Improving education means improving society – and when I think of ways we could improve education with the use of technology, I always think of my early days, elementary school, and how what I learnt then shaped how I think and solve problems today.
Today, I’d like to address an important issue: the lack of engagement in K-12.
We’re working on implementing gamification elements within TalentLMS to improve the engagement of learners on all facets of education and training.
As George Bernard Shaw once said “We don’t stop playing because we grow old; we grow old because we stop playing.”
Let’s think of the benefits that could arise by incorporating game mechanics into the everyday routine; scratch that, it shall not be a routine anymore!
1) Let’s address grading – not just in gamification
When I walked into my first Ethics class in university, the encounter was the usual first day meet-and-greet, go through the curricula and discuss the semester’s work.
My professor said one thing that stuck with me: (Paraphrasing) You will all start with an A+. Work hard to keep the grade up and do the required work to excuse the grade I hope all deserve. It is up to you to form your results from here.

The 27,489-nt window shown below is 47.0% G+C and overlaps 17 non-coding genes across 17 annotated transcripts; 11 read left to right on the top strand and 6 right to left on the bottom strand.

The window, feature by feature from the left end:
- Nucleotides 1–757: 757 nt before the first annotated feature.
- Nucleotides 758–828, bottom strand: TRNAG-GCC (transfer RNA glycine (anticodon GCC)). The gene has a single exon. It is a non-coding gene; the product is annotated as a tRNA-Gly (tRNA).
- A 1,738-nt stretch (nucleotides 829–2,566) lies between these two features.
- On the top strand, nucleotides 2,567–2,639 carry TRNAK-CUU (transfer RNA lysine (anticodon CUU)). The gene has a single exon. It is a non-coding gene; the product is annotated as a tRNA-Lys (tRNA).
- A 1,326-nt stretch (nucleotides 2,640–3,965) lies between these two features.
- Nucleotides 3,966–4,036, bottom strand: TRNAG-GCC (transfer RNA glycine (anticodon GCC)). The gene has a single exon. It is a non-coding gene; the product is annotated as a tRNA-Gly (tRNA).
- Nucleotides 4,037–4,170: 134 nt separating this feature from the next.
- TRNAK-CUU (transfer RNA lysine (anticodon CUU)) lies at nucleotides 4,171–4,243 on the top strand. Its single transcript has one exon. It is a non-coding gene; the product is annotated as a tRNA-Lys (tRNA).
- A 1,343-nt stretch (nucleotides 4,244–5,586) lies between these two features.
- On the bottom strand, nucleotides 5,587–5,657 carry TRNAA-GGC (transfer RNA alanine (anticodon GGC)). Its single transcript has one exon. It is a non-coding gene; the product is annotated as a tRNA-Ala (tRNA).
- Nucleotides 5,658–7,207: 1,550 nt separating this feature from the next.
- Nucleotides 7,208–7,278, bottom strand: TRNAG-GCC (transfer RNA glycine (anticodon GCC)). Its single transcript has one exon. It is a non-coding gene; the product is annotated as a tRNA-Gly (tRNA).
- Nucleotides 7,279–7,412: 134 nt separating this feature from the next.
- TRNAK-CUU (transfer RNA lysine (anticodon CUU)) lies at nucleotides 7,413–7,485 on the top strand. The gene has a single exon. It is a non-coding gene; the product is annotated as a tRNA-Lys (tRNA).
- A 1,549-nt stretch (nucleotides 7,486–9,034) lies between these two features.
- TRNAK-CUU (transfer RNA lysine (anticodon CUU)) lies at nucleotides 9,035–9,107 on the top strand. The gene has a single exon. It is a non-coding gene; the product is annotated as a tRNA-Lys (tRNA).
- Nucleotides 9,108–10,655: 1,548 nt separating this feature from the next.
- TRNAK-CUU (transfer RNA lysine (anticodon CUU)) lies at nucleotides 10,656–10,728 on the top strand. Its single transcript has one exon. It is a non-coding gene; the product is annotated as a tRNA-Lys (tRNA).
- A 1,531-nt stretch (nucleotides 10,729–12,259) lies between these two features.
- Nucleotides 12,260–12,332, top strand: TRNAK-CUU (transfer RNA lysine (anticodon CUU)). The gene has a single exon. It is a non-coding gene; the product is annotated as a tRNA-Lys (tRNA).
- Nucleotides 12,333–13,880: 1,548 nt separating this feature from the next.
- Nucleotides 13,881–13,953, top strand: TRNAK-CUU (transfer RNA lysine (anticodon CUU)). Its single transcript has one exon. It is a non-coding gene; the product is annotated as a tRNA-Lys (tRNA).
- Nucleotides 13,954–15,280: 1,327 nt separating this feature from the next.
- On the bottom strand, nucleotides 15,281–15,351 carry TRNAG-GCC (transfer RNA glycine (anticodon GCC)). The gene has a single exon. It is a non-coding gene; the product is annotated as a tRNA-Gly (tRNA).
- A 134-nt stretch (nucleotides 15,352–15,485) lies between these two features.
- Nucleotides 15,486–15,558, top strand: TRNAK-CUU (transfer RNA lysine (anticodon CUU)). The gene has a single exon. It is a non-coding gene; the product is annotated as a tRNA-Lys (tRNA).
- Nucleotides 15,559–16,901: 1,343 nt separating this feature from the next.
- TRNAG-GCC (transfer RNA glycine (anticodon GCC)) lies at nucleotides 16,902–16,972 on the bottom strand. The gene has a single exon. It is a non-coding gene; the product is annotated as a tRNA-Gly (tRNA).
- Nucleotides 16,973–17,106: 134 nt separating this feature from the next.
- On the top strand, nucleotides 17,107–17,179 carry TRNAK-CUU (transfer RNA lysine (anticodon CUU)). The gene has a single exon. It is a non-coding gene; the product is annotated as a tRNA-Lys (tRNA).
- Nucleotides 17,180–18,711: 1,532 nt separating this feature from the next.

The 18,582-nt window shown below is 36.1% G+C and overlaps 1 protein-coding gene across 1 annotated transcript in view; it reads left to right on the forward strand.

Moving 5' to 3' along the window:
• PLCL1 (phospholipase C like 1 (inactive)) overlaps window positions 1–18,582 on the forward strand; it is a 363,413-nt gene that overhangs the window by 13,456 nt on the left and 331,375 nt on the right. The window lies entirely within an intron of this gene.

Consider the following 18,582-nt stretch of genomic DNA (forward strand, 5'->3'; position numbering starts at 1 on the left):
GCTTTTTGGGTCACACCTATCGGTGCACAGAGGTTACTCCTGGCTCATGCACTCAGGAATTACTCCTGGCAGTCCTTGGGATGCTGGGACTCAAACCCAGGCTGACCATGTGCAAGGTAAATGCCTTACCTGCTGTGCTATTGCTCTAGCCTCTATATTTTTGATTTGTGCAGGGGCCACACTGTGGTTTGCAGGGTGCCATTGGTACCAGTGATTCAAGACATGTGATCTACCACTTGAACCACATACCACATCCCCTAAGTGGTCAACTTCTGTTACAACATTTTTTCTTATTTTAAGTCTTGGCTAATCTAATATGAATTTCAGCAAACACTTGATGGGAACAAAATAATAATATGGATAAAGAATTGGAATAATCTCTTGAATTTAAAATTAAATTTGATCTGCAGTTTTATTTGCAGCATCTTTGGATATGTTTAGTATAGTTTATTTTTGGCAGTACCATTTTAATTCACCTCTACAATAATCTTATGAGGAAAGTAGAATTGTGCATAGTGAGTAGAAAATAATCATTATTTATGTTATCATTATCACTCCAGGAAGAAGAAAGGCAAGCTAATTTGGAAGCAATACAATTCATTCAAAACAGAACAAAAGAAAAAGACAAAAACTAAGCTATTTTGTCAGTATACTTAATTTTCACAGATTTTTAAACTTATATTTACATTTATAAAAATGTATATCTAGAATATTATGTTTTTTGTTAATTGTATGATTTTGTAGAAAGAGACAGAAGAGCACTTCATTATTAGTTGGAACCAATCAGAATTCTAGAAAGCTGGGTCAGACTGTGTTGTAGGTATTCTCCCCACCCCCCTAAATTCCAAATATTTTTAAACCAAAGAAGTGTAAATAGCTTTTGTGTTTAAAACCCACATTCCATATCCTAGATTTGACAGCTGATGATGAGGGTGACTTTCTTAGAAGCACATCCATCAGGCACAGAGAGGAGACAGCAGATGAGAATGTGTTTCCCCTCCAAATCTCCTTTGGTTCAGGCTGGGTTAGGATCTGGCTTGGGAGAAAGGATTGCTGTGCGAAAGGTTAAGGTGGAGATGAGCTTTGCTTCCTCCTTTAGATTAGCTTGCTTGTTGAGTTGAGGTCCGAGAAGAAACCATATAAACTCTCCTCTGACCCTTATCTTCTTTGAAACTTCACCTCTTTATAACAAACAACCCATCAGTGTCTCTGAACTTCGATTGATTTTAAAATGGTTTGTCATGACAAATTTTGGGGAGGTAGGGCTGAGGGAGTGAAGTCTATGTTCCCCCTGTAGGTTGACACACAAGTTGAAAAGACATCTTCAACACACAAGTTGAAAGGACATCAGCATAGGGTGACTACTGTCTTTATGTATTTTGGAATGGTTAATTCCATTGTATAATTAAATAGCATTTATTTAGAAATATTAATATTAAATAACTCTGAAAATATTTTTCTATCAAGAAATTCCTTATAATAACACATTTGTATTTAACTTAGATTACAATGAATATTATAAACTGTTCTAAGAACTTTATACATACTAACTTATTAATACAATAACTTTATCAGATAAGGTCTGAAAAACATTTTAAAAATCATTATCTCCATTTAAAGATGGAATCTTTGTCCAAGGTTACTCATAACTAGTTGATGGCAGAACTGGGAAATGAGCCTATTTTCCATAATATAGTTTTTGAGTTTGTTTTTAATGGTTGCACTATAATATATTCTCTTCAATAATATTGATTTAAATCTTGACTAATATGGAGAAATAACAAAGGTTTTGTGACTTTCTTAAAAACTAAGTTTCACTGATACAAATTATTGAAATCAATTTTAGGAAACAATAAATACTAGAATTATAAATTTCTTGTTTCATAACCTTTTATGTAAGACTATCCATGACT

In retrospect, as a student, I was more than ecstatic. I had an impeccable grade record, and this only meant that I would have an easier ride at Acing my ethics class. Oh how wrong I was.
This very mentality of starting at the top is fundamentally flawed. Why, you ask? Because when you start at the top, you can only go down.
Let’s examine how this may act as a deterrent for a child to do well, as well as how gamification principles could be applied in this case.
Children don’t go to school because they want to. They only accept to go to school because they have to, and eventually we hope that they find enough stimuli that they really want it themselves.
What do children like? Games. We know that; we buy them toys and nurture them in an environment of play. It’s undeniable that they will enjoy games far more than straight-up education.
It’s logical to assume, then, that mixing games and education together will bring kids close to what we want them to gain (Education) using a tool they definitely love (Games).
Games work on exactly the opposite philosophy my professor did. Games will start you up at level 1, and demand that you try to figure out a way to move up the ranks. Games promote the idea that doing things will earn you experience, making mistakes is human, and by eliminating the wrong methods you arrive at the correct answer. This, in turn, gives you experience, levels, badges, ranks and achievements. You try different things to progress, and eventually you get there. Sounds more fun, doesn’t it? Well it is!
Having all those reward systems at play means that students long for the next level, so they are engaged. Making mistakes and eventually arriving at the solution means that problem solving is developed, and lastly, rewarding a child for the task at hand motivates the student to work toward a goal.